6. Bake at 375° for about 30 minutes, until the cookie base is set and nicely browned. Remove from the oven and let cool on a wire rack.
  7. To make the Gingerbread Caramel, in a large saucepan, combine the butter, molasses, honey, and cream, and melt over medium heat.
  8. Whisk in the brown sugar, ginger, cinnamon, allspice, cloves, and salt.
  9. Over medium low heat, bring the mixture very slowly to a boil. Wash down the sides of the saucepan occasionally with a pastry brush dipped in cold water to discourage sugar crystallization. Stir constantly and make sure that the sugar dissolves before the mixture is allowed to boil. Otherwise the caramel may turn granular.
  10. Bring the mixture to a boil and continue boiling, without stirring, until a candy thermometer registers 240º.
  11. Carefully add the vanilla and incorporate.
  12. Remove the caramel from the heat and let it cool for 30 seconds only before pouring it onto the partially-baked cookie base. (There is nothing hotter or more dangerous than hot sugar syrup; be very careful.)
  13. Bake the sheet of cookies at 375º on the middle rack of the oven for about 15 minutes. The center of the sheet will be bubbling softly. (Don’t overcook the toffee.)
  14. Remove from the oven and let cool completely on a wire rack.
  15. Carefully pry the foil away from the baking pan and then holding both ends, lift the entire cookie from the tray to a cutting board.
  16. Using a large French knife, cut the cookies into 1½-inch wide strips. Then cut each strip into diamond shaped cookies
  17. Store airtight, in layers separated by wax paper rounds, in a cookie tin, in a cool, dry place. Cookies keep for 2-3 weeks.

Makes about 4 dozen cookies, plus a plate of scraps for Santa’s helpers.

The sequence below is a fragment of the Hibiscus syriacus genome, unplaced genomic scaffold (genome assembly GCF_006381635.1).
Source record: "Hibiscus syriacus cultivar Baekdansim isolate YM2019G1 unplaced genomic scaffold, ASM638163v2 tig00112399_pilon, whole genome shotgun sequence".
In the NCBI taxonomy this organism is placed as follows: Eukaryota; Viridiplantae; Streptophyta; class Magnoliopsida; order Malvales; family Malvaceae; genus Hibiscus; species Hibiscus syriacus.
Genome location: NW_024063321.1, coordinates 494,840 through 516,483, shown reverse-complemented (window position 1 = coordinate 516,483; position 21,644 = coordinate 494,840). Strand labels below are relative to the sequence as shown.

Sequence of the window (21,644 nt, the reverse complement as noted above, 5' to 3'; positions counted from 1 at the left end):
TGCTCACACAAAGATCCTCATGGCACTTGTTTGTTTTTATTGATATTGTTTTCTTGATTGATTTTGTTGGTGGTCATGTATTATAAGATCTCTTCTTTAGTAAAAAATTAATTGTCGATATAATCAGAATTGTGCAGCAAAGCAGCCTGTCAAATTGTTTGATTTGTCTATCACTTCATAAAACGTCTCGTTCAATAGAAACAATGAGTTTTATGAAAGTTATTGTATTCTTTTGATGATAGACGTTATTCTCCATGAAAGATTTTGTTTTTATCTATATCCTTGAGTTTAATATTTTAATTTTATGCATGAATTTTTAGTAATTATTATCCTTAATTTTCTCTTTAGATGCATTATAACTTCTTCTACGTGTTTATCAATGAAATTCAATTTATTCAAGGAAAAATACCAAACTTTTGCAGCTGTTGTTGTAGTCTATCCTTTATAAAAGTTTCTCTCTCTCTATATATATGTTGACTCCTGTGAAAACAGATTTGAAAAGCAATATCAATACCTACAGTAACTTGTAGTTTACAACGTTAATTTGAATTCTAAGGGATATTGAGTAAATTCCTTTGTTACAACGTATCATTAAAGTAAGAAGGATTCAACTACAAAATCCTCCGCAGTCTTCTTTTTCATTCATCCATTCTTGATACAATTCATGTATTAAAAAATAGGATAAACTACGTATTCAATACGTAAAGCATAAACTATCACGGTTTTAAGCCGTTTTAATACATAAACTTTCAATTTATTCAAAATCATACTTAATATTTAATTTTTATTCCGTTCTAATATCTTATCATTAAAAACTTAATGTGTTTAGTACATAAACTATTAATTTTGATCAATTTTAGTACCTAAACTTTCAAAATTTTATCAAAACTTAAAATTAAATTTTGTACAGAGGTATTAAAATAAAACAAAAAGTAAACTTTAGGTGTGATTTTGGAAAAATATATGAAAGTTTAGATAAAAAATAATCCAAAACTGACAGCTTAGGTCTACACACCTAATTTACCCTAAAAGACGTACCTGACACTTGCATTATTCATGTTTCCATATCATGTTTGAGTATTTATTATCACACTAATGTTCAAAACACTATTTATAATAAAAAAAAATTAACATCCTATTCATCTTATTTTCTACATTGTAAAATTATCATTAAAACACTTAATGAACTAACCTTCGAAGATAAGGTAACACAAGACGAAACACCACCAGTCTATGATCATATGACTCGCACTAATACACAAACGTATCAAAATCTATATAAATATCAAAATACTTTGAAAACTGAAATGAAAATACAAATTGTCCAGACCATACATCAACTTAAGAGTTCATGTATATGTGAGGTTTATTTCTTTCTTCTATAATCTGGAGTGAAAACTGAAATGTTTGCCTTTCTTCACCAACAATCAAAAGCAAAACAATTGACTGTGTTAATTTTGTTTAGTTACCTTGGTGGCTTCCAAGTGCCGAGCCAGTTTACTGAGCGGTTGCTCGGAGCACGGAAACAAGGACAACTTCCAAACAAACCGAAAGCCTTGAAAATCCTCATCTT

There’s More

Follow along as we bake this year’s cookie collection, and check out our past two collections:

Copyright 2010 Susan S. Bradley. All Rights Reserved.

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  1. Stacey says

    These look rich! Question: Do you sprinkle the pecans on the shortbread and then pour the caramel over, or vice versa?

    • Susan S. Bradley says

      Stacey, you can either sprinkle the pecans on the shortbread and then pour the caramel over OR add the pecans to the hot caramel at its completion and pour them together over the shortbread. Makes no difference to the end result. And yes, they are very rich. :-)

    • Susan S. Bradley says

      Feast, a little triangle of heaven. Now that’s downright poetic. :-) Now I’m running to check out your soup.

  2. beth says

    Question…did you cut these as soon as you took them out of the oven, or did you let them sit until the caramel set a bit? Love your Christmas-ness!

    • Susan S. Bradley says

      Beth, thank you! I am a hopeless Christmas maniac. :-) For this cookie, let the caramel cool to room temperature before you atempt to slice the cookies. It will still be soft enough to cut when cool. Otherwise, it will just run all over. But even if this happens, you will find yourself eating the runny mess anyway. And I speak from experience. :-)

  3. mary beth says

    This looks soooo worthy of ‘hawk-like’ attention to my candy thermometer! Can’t wait for this indulgence!